The tutorial on linear response from real-time Schödinger equation is divided in 8 steps:

In Lumen (and Yambo) all quantities are written in a basis of the Kohn-Sham(KS) eigenvalues and eigenvectors. In order to generate this basis we use a DFT code in plane wave as Abinit or QuantumEspresso(QE).

In this example we will consider a single later of hexagonal boron nitrite (hBN), the input files available here (QE_inputs or ABINIT_inputs). The first input file is a self-consistent(SCF) calculation that is used to generate the density of the system. The second input file is a non-self consistent(NSCF) calculation to diagonalize the KS Hamiltonian, that depends from the density of the first run, on for a given number of bands and k-points. Notice that parameters in the NSCF calculation determine the number of k-points and the maximum number of bands that can be used in Lumen. Run these calculation with the command:

for QuantumEspresso:

pw.x -inp BNsheet.scf.in > output_scf pw.x -inp BNsheet.nscf.in > output_nscf

for Abinit:

abinit < hBN.files > output_hBN

Notice that in the NSCF file of QuantumEspresso we use the flag

If you used QuantumEspresso go in the folder

for QuantumEspresso:

p2y

for Abinit:

a2y -F hbn_out_DS2_KSS

Generate the setup input file with the command

Since in real-time simulation we introduce a finite electric field in the Hamiltonian, the number of the symmetries of the original system is reduced due to the presence of this field. Using the tool

fixsyms # [R] Reduce Symmetries % Efield1 0.00 | 1.00 | 0.00 | # First external Electric Field % % Efield2 0.00 | 0.00 | 0.00 | # Additional external Electric Field % #RmAllSymm # Remove all symmetries RmTimeRev # Remove Time Reversal

Set the external field in the

Go in the

In order to calculate linear-response in real-time we will perturb the system with a delta function in time external field. Use the command

nlinear # [R NL] Non-linear optics NL_Threads= 1 # [OPENMP/NL] Number of threads for nl-optics % NLBands 3 | 6 | # [NL] Bands % NLstep= 0.0100 fs # [NL] Real Time step length NLtime=55.000000 fs # [NL] Simulation Time NLverbosity= "high" # [NL] Verbosity level (low | high) NLintegrator= "INVINT" # [NL] Integrator ("EULEREXP/RK4/RK2EXP/HEUN/INVINT/CRANKNIC") NLCorrelation= "IPA" # [NL] Correlation ("IPA/HARTREE/TDDFT/LRC/JGM/SEX/HF") NLLrcAlpha= 0.000000 # [NL] Long Range Correction % NLEnRange 0.200000 | 8.000000 | eV # [NL] Energy range % NLEnSteps= 1 # [NL] Energy steps NLDamping= 0.000000 eV # [NL] Damping % ExtF_Dir 0.000000 | 1.000000 | 0.000000 | # [NL ExtF] Versor % ExtF_kind= "DELTA" # [NL ExtF] Kind(SIN|SOFTSIN|RES|ANTIRES|GAUSS|DELTA|QSSIN)The standard input of Lumen is thought for non-linear response so we have to change some parameters in order to calculate the linear response. Set the field direction along y, the field type to DELTA, the length of the simulation to 55 fs, number of bands from 3 to 6 dephasing to zero and the number of energy steps to one, as shown above in red.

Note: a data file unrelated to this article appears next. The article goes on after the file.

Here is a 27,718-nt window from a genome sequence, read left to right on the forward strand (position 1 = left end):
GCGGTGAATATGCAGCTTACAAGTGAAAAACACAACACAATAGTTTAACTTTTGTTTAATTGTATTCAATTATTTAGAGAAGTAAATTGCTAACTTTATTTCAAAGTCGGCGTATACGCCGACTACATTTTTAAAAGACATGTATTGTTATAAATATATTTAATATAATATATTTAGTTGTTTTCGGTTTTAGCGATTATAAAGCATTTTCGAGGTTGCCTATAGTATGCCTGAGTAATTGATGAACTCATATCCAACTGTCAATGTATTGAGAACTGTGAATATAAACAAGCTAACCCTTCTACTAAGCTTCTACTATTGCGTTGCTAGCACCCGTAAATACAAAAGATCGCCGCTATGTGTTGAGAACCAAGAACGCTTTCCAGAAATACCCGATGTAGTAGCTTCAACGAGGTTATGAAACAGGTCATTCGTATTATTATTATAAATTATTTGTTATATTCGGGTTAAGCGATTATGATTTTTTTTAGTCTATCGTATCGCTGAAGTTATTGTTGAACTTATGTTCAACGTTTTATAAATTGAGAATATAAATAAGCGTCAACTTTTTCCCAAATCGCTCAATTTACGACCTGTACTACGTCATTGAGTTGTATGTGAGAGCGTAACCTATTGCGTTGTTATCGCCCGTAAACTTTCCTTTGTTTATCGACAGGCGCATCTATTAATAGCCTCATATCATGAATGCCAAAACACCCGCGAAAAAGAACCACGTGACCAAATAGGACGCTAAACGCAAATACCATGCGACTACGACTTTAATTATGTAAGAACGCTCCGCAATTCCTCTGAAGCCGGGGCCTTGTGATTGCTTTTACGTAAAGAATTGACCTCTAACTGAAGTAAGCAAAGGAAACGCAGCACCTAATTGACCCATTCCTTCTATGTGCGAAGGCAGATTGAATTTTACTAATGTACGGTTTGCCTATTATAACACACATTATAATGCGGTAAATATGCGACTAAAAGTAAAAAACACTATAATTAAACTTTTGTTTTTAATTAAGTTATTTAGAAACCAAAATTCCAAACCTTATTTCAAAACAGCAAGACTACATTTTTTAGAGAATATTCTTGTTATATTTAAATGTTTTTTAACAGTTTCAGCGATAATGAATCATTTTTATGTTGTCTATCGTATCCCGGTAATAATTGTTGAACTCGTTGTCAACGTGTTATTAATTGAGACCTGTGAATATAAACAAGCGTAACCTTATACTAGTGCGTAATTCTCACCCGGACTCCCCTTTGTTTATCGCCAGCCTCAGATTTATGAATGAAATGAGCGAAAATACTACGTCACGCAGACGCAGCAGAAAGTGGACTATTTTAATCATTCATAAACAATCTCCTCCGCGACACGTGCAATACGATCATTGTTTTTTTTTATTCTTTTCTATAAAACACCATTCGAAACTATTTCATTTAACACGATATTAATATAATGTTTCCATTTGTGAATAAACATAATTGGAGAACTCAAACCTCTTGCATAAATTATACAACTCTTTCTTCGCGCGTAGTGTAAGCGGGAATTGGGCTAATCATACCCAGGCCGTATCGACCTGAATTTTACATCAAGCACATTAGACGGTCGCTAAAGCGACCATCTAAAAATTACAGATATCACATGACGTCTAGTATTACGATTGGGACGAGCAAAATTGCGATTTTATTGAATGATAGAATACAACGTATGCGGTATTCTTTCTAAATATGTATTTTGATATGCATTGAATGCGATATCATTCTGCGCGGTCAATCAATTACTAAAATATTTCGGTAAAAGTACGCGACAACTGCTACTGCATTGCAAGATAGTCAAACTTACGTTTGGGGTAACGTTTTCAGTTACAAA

We set the verbosity to "high" in such a way to print real-time output files.

We set the differential equation integrator to INVINT that is faster bul less accurate than the default(see PRB

The code will produce different files:

Now we can use

nonlinear # [R] NonLinear Optics Post-Processing Xorder= 1 # Max order of the response functions % TimeRange -1.000000 |-1.000000 | fs # Time-window where processing is done % ETStpsRt= 200 # Total Energy steps % EnRngeRt 0.00000 | 10.00000 | eV # Energy range % DampMode= "LORENTZIAN" # Damping type ( NONE | LORENTZIAN | GAUSSIAN ) DampFactor= 0.10000 eV # Damping parameterwhere we set a lorentzian smearing corresponding to 0.1 eV. Notice that due to the finite time of our simulation a smearing is always necessary to Fourier transform the result. Then we run

Now we can plot the dielectric constant and compare it with linear response:

The input for the linear response can be downloaded here. Notice that in a real-time simulation we obtain directly the \( \chi(\omega) = \frac{P(\omega)}{E(\omega)} \) that is realted to the dielectric constant from the relation $$\epsilon(\omega) = 1 + 4 \pi \chi(\omega) $$